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Penetrance of haemochromatosis
  1. E Beutler
  1. Scripps Research Institute, Department of Molecular and Experimental Medicine, 10550 North Torrey Pines Road, La Jolla, CA 92037, USA; beutler{at}scripps.edu

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Ryan and colleagues (Gut 2002;51:108–12) note that the expected homozygote frequency of 1 in 83 for the HFE C282Y mutation is not reflected in the number of patients with haemochromatosis seen in a clinical setting. Accordingly, they have studied family members of patients with haemochromatosis as a surrogate for population screening. As they point out, there are probably genes other than HFE that affect the expression of hereditary haemochromatosis, and such genes are likely to be overrepresented in the families of index cases. Thus the choice of relatives would tend to overestimate the prevalence of clinical manifestations of haemochromatosis. Yet their studies confirm others published within the past year1–5 that suggest that the clinical penetrance of the homozygous state is so low that it cannot be detected, even in very large samples. Interestingly, Ryan et al seemed not to reach this conclusion, rather attributing symptoms such as fatigue, arthropathy, and impotence to the disease. But these are very common symptoms, and not only do they need to be ascertained from the target population before they have been told of their diagnosis, but also they must be compared with the prevalence of the same symptoms in those who are not homozygous for the C282Y mutation. It is notable in this respect, for example, that while Ryan et al found that 42.9% of “the expressing female cohort” complained of fatigue, a NHANES III study found that 43.4% of 14 235 women complained of extreme fatigue6; we found that 31.7% of women with wild-type HFE and 32.4% of women homozygous for the C282Y mutation complained of severe fatigue.1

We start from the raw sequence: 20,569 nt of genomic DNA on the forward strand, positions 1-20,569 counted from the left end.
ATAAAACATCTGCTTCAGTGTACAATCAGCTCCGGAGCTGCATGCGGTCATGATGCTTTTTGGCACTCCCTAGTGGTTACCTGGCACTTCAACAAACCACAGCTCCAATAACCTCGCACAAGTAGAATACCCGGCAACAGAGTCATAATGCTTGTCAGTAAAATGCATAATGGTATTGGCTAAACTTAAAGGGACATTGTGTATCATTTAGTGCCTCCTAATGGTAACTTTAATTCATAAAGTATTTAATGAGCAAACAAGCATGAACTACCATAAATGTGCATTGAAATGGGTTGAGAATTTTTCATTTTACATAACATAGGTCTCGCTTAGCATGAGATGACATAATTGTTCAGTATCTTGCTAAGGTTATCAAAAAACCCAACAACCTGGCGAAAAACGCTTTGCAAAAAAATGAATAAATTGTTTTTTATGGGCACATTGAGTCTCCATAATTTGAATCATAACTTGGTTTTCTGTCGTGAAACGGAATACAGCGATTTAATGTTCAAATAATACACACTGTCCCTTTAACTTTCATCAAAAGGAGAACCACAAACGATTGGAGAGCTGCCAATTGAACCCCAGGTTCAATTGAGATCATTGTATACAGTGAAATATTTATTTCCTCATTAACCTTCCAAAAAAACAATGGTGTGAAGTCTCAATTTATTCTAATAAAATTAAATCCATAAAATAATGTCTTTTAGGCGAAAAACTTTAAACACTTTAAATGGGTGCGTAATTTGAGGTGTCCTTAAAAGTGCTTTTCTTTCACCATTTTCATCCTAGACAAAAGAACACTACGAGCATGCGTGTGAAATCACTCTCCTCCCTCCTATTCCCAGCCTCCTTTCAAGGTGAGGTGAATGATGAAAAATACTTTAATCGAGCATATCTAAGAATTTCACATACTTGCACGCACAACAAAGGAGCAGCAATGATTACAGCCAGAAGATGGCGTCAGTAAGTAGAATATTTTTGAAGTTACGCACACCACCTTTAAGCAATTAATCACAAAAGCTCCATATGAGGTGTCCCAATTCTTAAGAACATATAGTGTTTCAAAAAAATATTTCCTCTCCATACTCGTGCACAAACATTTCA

It seems to me remarkable that the authors of this and a number of studies cited above are reluctant to draw the obvious conclusion: the clinical penetrance of hereditary haemochromatosis is extremely low, so low that it has not been possible to detect it in very large population studies. For the past 20 years we have taught and have been taught that haemochromatosis is the most common disease of Northern Europeans. Until relatively recently I held this view.7 However, the interpretation of the data should not be moulded by preconceived ideas, and the controlled study of 41 000 individuals which we concluded recently1 make the facts abundantly clear: the HFE mutation is common, the biochemical phenotype is common, but haemochromatosis is, in fact, a rare clinical disease.

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